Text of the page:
Connecticut voters expected to rubber-stamp Trump, Biden

Connecticut voters expected to rubber-stamp Trump, Biden

By Susan Haigh

Voters were expected to rubber-stamp Republican President Donald Trump and former Democratic Vice President Joe Biden in Connecticut’s quiet presidential primary on Tuesday, while also determining the final GOP candidates in two congressional races.

Democratic and Republican primaries were also being held in more than a dozen state legislative races, as well as a couple local registrar of voters contests.

But the main event was expected to be the election itself and how well everything goes, given the anticipated large numbers of absentee ballots because of the coronavirus pandemic and the last-minute rush to return electricity to dozens of voting locations after Tropical Storm Isaisas roared through the state last week. Officials hope to learn from the primary to make sure things run smoothly in November.

“This really helped us in a system that we’ve never used in Connecticut,” said Secretary of the State Denise Merrill, a Democrat, referring to the fact the state has typically only allowed absentee ballots for a handful of reasons, such as active duty military service and being out-of-town on Election Day. Concerns about contracting the virus have recently been added to the list of eligible excuses for both the primary and general election.

On Monday, Democratic Gov. Ned Lamont signed an executive order that gives election officials until Thursday to count the ballots, so long as they’re postmarked with Tuesday’s date of Aug. 11. Merrill had made the request because of the storm and other issues that delayed the delivery of applications and ballots. Also, power outages affected the election workers’ abilities to process ballots.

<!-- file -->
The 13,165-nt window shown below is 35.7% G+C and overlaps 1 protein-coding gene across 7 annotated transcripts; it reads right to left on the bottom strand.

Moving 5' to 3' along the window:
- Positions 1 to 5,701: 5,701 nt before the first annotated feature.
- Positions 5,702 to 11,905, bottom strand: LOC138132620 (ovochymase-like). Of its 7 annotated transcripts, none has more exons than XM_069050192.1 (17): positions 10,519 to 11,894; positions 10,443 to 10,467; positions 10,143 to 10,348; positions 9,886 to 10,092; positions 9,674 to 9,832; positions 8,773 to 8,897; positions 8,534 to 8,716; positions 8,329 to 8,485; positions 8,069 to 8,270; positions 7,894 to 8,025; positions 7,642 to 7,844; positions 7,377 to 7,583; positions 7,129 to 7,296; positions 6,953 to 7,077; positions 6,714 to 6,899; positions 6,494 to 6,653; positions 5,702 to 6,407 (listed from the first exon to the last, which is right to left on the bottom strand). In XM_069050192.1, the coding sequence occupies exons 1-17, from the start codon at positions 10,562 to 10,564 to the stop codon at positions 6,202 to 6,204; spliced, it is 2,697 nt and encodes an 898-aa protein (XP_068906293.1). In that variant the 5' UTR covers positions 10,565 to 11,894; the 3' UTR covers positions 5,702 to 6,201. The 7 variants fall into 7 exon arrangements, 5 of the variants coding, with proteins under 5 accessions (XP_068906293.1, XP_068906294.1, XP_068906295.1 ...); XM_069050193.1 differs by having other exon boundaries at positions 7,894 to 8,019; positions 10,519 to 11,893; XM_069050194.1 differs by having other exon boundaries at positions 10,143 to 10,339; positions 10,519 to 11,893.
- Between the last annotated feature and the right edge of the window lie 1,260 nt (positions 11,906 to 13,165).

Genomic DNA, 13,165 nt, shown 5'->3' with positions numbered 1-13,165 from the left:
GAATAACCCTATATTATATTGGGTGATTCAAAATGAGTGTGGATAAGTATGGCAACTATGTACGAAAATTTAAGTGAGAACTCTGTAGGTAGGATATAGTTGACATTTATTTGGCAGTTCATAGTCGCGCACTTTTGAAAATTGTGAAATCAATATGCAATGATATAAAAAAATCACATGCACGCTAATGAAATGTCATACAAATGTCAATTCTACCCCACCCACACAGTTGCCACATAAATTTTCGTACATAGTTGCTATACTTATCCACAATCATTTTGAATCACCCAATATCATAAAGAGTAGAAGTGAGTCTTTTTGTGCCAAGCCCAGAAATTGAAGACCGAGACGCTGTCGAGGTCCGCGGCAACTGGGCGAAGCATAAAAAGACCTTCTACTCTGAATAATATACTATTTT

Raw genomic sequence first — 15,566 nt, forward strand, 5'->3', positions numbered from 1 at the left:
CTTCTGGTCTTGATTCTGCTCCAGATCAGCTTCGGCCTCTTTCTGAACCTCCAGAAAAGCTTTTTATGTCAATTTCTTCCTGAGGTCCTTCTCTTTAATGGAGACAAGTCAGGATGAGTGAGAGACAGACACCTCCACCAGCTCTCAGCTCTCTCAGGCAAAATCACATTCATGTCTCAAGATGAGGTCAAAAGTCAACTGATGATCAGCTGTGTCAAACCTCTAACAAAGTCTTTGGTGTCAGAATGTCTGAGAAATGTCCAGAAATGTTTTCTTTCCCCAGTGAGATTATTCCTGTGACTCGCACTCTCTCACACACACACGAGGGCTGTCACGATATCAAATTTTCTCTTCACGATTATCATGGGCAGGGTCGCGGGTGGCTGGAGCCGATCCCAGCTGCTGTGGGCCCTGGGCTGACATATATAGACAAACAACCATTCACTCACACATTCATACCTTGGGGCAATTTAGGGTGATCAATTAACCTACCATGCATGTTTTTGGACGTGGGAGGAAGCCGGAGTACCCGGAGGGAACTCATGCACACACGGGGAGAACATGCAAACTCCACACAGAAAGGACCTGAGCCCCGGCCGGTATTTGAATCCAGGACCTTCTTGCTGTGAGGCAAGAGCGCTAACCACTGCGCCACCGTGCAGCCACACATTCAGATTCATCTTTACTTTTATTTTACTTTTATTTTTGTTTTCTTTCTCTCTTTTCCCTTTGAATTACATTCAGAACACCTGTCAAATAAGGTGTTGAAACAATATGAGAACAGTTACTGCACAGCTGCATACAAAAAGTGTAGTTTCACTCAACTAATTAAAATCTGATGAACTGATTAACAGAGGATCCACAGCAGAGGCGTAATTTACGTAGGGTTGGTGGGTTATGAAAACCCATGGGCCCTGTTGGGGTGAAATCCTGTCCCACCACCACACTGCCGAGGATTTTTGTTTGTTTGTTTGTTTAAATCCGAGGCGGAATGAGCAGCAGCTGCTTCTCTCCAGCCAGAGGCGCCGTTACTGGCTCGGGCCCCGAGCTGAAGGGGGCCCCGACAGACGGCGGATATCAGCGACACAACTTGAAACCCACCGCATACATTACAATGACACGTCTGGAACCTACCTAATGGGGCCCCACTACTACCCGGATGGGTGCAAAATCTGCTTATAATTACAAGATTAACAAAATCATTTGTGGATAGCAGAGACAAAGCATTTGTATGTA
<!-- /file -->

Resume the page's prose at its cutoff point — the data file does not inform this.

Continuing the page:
Some Republican legislators have criticized the move, accusing Merrill, a Democrat, of mishandling the temporary expanded absentee ballot system. They’ve cited delays in ballots being sent to voters and other issues. Merrill said it’s been an “unprecedented situation” given the pandemic, noting “our job is to allow people to vote under very trying circumstances.”

As of Monday afternoon, seven polling places still had no electricity but were able to operate using generators. Gabe Rosenberg, a spokesman for Merrill, said the office was urging the electricity utility Eversource to have those back online for Tuesday. Meanwhile, he said Frontier Communications was hoping to finish restoring internet services to the affected city and town halls.

It’s unclear how large the in-person voter turnout will be. Merrill said there were about 300,000 requests for absentee ballots, which is about 10 times the highest number of requests for absentee ballots for any election in Connecticut. In many communities, however, large number of those ballots were not returned.

Both Trump and Biden are facing challengers, even though they’re expected to easily win on Tuesday. California real estate developer and businessman Rocque “Rocky” De La Fuente is challenging Trump, while Vermont U.S. Sen. Bernie Sanders and Hawaii U.S. Rep. Tulsi Gabbard are challenging Biden, even though both suspended their campaigns. In each race, voters can also choose to vote “uncommitted.”

In the Republican primary in the 1st Congressional District, the party-endorsed candidate Mary Fay, a financial services executive and member of the West Hartford Town Council, is being challenged by James Griffin of Bristol, a West Point graduate who worked on military and budget issues during a career in Washington.

In the 2nd Congressional District GOP primary, the party-endorsed candidate and 29-year-old political newcomer who has worked in construction management, Thomas Gilmer of Madison, is being challenged by Justin Anderson of East Haddam, a lieutenant colonel in the Connecticut Army National Guard who served two combat tours in Afghanistan.

Polls will be open on Tuesday from 6 a.m. to 8 p.m. Only registered Democrats and Republicans can vote in the primary.

Unlike some other states, Connecticut decided to keep polling places open while also providing voters with the option to mail in their ballots. Some communities have moved polls to locations where there’s more room to socially distance.

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